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ESP32 Module + Camera, how to do videostream via web

New tutorial on the ESP32 where we are going to see the ESP32 module + camera, with which we can capture images, or do video streaming.

This ESP32 + camera module is one of the most popular and there are plenty of reasons for it. With it, we can easily carry out projects such as video surveillance, remote control of a robot, and even perform (modest) AI and visual recognition functionalities.

The heart of this module is our well-known ESP32 SoC from manufacturer Espressif. By now, we have repeated its characteristics a thousand times, but we summarize it as a 32-bit processor with 2 cores of up to 240Mhz, with WiFi and BT connectivity.

Regarding the camera, it is compatible with the OV2640 (2 mpx), OV3660 (3 mpx), and OV5640 (5 mpx) cameras from manufacturer Omnivision (OVT).


If you look for information on the manufacturer’s website, you won’t find it because both sensors have been discontinued since 2009 and 2011. But it is still possible to find the Datasheet, which I recommend you to do because it is very interesting to see the amount of electronics and processing that the camera itself carries, which is sold for 1-2€.

The available resolutions in the OV2640 model are QVGA (320 x 240), CIF (352 x 288), VGA (640 x 480), SVGA (800 x 600), XGA (1024 x 768), SXGA (1280 x 1024), and UXGA (1600 x 1200). OV3660 adds QXGA (2048 x 1536) and OV5640 QSXGA (2592 x 1944).

As for the fps that we can achieve, it logically depends on the camera we are using and the chosen resolution. In a very general way, below 640x480 we will achieve real time (25-30fps). With 800x600 we will notice a small decrease, and from there it begins to suffer. At 1600 x 1200 it is easy for us to have 3-5 fps.

As we mentioned earlier, the ESP32 Camera incorporates certain visual recognition and AI functions such as, for example, face recognition. These functions are available for low resolutions (< CIF).

It seems like a big limitation, but the truth is that most similar applications work by first downscaling… that is, they work at low resolutions.

As for the price of the set, we can find several modules that incorporate ESP32 + Camera. The best known is from the manufacturer AI-Thinker, with OV2640 camera, which we can find for about 4.5€.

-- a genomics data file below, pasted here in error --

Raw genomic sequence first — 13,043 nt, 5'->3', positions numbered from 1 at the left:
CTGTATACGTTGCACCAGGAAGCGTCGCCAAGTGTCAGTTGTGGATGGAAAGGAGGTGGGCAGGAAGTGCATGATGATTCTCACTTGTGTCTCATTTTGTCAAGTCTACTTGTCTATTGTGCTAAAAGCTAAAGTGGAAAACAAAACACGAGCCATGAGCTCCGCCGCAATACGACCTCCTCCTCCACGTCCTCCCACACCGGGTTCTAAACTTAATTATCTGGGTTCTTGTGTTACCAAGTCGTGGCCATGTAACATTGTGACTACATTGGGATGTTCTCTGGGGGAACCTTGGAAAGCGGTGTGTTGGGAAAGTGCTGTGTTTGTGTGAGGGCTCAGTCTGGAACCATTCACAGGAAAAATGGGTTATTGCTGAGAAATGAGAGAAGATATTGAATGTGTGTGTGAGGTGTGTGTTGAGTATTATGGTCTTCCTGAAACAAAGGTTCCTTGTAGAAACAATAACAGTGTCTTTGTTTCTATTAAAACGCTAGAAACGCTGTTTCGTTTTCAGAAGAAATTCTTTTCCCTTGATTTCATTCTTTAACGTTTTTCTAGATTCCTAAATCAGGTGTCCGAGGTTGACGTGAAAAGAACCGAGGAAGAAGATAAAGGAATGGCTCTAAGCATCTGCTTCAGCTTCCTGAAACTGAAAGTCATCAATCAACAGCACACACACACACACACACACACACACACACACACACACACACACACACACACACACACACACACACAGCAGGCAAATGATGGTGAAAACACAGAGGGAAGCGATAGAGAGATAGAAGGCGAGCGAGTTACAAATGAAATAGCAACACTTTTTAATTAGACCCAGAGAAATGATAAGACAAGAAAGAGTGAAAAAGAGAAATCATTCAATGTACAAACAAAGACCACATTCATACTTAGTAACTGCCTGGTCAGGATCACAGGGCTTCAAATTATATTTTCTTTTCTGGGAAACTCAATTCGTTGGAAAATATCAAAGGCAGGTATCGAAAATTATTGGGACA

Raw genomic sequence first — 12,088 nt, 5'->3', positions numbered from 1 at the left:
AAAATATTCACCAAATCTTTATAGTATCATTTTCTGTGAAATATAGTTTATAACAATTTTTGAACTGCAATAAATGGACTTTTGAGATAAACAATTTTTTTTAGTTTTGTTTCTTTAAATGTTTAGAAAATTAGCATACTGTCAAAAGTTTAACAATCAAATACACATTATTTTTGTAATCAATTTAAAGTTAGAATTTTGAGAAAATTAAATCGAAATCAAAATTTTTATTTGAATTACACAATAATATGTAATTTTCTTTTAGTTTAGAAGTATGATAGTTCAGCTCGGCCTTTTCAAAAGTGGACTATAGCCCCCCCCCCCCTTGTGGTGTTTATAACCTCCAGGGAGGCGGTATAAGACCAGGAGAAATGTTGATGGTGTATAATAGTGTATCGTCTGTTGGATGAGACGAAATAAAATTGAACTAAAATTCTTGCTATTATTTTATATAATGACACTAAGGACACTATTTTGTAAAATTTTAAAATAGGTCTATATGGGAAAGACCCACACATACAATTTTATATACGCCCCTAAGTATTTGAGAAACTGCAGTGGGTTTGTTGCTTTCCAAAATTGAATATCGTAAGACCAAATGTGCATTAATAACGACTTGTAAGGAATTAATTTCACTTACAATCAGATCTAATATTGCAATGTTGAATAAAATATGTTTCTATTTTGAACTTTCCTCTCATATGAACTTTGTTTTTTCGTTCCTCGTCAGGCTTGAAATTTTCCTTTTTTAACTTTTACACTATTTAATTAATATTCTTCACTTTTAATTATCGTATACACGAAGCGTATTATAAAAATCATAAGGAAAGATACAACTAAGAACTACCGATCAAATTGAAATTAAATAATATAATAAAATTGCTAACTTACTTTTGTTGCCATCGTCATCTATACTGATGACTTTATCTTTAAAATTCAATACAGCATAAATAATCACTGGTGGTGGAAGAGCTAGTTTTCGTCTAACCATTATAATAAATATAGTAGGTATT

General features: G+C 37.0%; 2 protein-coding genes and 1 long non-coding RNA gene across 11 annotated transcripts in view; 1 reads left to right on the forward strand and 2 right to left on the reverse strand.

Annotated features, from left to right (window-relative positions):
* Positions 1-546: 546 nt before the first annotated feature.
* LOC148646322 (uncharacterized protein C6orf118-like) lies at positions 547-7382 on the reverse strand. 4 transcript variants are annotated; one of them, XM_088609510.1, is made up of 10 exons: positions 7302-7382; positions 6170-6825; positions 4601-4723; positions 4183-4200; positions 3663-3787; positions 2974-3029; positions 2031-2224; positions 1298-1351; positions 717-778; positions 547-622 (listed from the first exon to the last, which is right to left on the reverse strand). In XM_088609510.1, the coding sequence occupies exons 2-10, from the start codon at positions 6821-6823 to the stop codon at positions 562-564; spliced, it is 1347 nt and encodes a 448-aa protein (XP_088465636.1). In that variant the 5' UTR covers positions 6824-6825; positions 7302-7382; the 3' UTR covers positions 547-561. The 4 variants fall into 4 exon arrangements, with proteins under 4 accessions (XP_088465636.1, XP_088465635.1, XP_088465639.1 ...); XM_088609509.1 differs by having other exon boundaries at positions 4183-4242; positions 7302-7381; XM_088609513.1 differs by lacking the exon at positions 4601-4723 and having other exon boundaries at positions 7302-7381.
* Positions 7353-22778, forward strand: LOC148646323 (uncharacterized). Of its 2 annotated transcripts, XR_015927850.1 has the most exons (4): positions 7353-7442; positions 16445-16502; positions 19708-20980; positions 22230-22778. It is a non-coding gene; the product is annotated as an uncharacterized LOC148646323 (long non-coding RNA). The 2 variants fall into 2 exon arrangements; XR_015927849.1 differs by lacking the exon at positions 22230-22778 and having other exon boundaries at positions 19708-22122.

This AI-Thinker board has the disadvantage of not incorporating a USB to UART converter. However, many sellers include a base with a converter for about 0.80€, which greatly facilitates the programming and handling of the module. I recommend buying a base, which you can then share and use between several modules.


If you don’t want to buy the base, it’s okay. You can use an external USB to UART converter, connected to the U0T and U0X pins. But in the end you will pay more for less, and you will have an unnecessary cable mess.

Testing the ESP32 Camera

So, if we want to start testing the ESP32 + Camera module, where do we start? By doing videostream over WiFi? It looks good, but it seems very complicated.

Well no, because fortunately, the ESP32 library for the Arduino IDE incorporates a very complete example for the ESP32 as a camera. In fact, it is not only very complete, it is one of the best examples of the ESP32.

To make it work, we simply choose our hardware.


We load the example ESP32\Camera\Camera webserver


We modify the WiFi connection data for our network, load the program into the module, and connect with a web browser to the IP given to it by the router, and it will show us through the serial port and … hey! There’s my hand.


The resolution of the captured images and the obtained fps will also be shown through the serial port. On the left of the example web page, there is a configuration bar that allows modifying all the options (and there are many!) of the camera connected to the ESP32.


As I said, the example is very very complete, and I recommend that you read the code because you can learn a lot about both the ESP32 + Camera module, and how to perform communication in general.

And that’s it for this post. I leave you on Github the code of the example (which is the same as you have in the official ESP32 repo, nothing new here) and the served web page, extracted from the binary code of the example. I recommend you take a look, and see you in the next post.